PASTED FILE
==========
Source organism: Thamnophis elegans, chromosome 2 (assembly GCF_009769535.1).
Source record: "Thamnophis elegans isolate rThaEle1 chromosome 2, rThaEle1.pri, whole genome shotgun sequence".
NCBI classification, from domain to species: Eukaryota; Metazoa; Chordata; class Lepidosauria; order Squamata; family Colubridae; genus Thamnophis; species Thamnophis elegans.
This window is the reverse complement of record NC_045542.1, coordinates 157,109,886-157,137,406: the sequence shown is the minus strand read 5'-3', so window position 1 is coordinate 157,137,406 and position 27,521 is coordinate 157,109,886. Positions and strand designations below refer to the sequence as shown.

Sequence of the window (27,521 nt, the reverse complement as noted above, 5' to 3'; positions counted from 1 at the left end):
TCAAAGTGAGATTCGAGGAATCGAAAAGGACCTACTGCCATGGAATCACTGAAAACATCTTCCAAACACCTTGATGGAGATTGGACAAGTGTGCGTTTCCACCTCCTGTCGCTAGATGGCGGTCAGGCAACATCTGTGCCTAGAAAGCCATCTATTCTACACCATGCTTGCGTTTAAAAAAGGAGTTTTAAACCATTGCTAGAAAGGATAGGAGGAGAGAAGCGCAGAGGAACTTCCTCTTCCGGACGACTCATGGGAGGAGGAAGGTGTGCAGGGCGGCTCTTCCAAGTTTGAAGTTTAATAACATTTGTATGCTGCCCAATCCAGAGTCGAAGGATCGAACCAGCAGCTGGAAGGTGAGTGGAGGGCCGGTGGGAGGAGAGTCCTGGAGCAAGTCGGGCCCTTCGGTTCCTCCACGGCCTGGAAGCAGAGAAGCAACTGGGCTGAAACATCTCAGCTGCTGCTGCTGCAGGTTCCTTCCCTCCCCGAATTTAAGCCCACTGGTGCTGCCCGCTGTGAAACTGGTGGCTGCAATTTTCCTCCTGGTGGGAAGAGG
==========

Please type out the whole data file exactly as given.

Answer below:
Source organism: Thamnophis elegans, chromosome 2 (assembly GCF_009769535.1).
Source record: "Thamnophis elegans isolate rThaEle1 chromosome 2, rThaEle1.pri, whole genome shotgun sequence".
NCBI classification, from domain to species: Eukaryota; Metazoa; Chordata; class Lepidosauria; order Squamata; family Colubridae; genus Thamnophis; species Thamnophis elegans.
This window is the reverse complement of record NC_045542.1, coordinates 157,109,886-157,137,406: the sequence shown is the minus strand read 5'-3', so window position 1 is coordinate 157,137,406 and position 27,521 is coordinate 157,109,886. Positions and strand designations below refer to the sequence as shown.

Sequence of the window (27,521 nt, the reverse complement as noted above, 5' to 3'; positions counted from 1 at the left end):
TCAAAGTGAGATTCGAGGAATCGAAAAGGACCTACTGCCATGGAATCACTGAAAACATCTTCCAAACACCTTGATGGAGATTGGACAAGTGTGCGTTTCCACCTCCTGTCGCTAGATGGCGGTCAGGCAACATCTGTGCCTAGAAAGCCATCTATTCTACACCATGCTTGCGTTTAAAAAAGGAGTTTTAAACCATTGCTAGAAAGGATAGGAGGAGAGAAGCGCAGAGGAACTTCCTCTTCCGGACGACTCATGGGAGGAGGAAGGTGTGCAGGGCGGCTCTTCCAAGTTTGAAGTTTAATAACATTTGTATGCTGCCCAATCCAGAGTCGAAGGATCGAACCAGCAGCTGGAAGGTGAGTGGAGGGCCGGTGGGAGGAGAGTCCTGGAGCAAGTCGGGCCCTTCGGTTCCTCCACGGCCTGGAAGCAGAGAAGCAACTGGGCTGAAACATCTCAGCTGCTGCTGCTGCAGGTTCCTTCCCTCCCCGAATTTAAGCCCACTGGTGCTGCCCGCTGTGAAACTGGTGGCTGCAATTTTCCTCCTGGTGGGAAGAGG